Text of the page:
British Columbia

Air conditioner use has tripled since 2001, new BC Hydro survey suggests

Most British Columbians are paying an average of $200 more than necessary on their summer electricity bills because of inefficient air conditioner use, a new BC Hydro report suggests.

Report recommends setting thermostat at 25 C and avoiding portable units

According to BC Hydro, window air conditioner units are much more energy efficient than portable ones. (Stu Mills/CBC)

Most British Columbians are paying an average of $200 more than necessary on their summer electricity bills because of inefficient air conditioner use, a new BC Hydro report suggests.

The report, based on an online survey of 800 people, estimates that air conditioner use has tripled since 2001 to reach 34 per cent of homes in B.C. — and about a third of those have more than one air conditioner.

But according to BC Hydro, most people are using more energy than necessary by setting their thermostats too low or using energy inefficient portable units.

The public utility recommends setting the A/C to 25 C, but 90 per cent of those surveyed said they set theirs below that temperature.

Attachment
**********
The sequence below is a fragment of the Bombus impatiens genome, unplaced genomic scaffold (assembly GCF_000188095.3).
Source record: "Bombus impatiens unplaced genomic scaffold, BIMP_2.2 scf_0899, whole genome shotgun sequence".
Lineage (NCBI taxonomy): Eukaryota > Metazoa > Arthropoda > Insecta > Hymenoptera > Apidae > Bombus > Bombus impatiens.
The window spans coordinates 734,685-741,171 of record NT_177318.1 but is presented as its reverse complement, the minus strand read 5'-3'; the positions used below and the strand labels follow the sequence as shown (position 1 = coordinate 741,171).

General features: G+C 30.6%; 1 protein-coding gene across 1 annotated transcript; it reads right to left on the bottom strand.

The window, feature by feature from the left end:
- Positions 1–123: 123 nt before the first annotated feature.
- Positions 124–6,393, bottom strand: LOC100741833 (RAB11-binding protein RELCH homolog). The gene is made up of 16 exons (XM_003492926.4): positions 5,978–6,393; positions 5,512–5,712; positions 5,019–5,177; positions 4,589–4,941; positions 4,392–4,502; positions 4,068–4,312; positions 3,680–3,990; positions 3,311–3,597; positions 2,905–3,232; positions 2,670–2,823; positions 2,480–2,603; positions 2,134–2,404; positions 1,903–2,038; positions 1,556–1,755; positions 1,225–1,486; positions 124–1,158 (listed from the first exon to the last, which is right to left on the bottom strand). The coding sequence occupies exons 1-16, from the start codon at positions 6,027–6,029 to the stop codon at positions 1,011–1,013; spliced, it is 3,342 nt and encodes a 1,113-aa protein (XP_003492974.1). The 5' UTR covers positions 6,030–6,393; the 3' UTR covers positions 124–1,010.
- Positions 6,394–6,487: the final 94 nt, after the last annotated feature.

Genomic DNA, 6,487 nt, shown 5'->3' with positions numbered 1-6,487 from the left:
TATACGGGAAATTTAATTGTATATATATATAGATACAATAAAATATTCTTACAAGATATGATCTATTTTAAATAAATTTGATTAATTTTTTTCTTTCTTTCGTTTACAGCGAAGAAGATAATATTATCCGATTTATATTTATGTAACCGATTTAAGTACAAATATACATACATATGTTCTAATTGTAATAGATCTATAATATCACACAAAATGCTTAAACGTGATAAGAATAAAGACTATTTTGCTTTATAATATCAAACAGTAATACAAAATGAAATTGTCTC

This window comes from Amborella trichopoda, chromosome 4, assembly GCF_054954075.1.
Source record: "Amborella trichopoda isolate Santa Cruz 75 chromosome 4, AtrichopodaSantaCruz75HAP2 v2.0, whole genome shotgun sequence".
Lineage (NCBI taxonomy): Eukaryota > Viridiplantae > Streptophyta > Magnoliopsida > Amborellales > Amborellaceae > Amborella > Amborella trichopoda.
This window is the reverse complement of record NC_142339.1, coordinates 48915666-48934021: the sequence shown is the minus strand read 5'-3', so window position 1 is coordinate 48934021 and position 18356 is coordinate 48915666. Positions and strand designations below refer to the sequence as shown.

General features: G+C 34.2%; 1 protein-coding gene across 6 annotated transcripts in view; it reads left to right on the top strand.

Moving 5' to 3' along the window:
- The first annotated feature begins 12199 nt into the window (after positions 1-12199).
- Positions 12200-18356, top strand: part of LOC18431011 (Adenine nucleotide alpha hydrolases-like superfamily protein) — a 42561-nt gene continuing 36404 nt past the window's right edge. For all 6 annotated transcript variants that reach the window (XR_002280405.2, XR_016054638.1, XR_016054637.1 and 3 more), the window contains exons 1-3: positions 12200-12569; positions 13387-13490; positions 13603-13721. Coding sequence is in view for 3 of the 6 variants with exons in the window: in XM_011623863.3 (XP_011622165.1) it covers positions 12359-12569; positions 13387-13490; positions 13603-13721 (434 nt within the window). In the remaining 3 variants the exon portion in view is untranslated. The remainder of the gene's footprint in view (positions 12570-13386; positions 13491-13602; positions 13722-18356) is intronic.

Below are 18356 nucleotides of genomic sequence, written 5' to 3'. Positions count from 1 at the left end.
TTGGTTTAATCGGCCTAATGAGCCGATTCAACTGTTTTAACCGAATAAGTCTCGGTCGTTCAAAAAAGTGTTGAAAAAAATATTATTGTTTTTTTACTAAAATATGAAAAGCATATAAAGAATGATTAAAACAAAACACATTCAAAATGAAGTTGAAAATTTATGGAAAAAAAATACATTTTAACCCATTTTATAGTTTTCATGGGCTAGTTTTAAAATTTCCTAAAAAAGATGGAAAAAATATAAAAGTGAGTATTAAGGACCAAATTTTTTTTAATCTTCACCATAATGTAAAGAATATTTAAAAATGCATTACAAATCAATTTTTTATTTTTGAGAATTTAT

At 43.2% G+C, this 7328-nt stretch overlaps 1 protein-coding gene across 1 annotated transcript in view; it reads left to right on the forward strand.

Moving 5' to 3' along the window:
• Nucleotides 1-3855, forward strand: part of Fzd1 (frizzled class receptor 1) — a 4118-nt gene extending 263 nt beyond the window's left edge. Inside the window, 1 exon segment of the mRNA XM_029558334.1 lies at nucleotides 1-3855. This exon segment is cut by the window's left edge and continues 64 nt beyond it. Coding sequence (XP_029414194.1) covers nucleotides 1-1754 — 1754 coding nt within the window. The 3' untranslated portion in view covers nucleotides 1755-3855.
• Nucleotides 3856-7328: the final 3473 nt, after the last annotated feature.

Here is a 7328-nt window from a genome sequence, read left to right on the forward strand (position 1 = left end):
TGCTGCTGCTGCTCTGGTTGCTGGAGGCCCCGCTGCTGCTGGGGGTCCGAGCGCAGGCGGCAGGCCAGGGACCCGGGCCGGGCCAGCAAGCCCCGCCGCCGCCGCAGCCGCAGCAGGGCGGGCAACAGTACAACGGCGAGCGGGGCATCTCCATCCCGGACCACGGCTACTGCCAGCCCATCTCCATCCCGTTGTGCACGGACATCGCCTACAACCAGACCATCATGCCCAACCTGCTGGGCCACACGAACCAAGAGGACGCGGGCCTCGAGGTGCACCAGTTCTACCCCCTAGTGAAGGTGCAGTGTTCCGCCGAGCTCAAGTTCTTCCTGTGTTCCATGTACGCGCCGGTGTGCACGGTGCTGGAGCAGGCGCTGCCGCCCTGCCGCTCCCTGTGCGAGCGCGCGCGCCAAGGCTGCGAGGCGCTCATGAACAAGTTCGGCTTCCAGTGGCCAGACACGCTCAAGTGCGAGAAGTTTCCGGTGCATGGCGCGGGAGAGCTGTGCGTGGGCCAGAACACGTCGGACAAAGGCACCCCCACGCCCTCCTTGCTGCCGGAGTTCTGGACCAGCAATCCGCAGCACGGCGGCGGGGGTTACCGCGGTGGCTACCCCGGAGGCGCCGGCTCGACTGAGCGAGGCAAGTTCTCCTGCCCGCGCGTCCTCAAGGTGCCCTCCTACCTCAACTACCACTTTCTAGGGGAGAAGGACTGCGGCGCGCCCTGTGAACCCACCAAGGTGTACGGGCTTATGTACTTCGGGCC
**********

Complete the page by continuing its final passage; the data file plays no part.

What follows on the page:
Meanwhile, 42 per cent of respondents said they use portable air conditioning units. According to BC Hydro, it costs about $99.90 in electricity to run a portable unit for nine hours a day over three months, compared to $40.50 for a window unit.

Southern Interior residents are more energy savvy

Not surprisingly, air conditioner use is most common in the toasty climate of the southern Interior, with 72 per cent of those surveyed having one at home. 

But people who live in the region appear to be the most energy savvy — they were least likely to say they use portable A/C and most likely to say they set their thermostats at or close to the recommended 25 C.

The report predicts that this summer's energy use will be particularly high because of the COVID-19 pandemic.

Most British Columbians surveyed said they've had to cancel summer plans and intend to spend more time at home. At the same time, close to 40 per cent of those between the ages of 25 and 50 are currently working from home five days a week.

About 20 per cent of those surveyed who don't have an A/C unit right now are considering buying one.

To cut electricity costs this summer, BC Hydro recommends using a fan instead of air conditioning whenever possible, closing curtains and drapes to block out heat from the sun, and shutting doors and windows when the A/C is running.

The survey was conducted by market researcher Majid Khoury between July 3 and 7. The reported margin of error for the survey is +/-3.5 per cent, 19 times out of 20.

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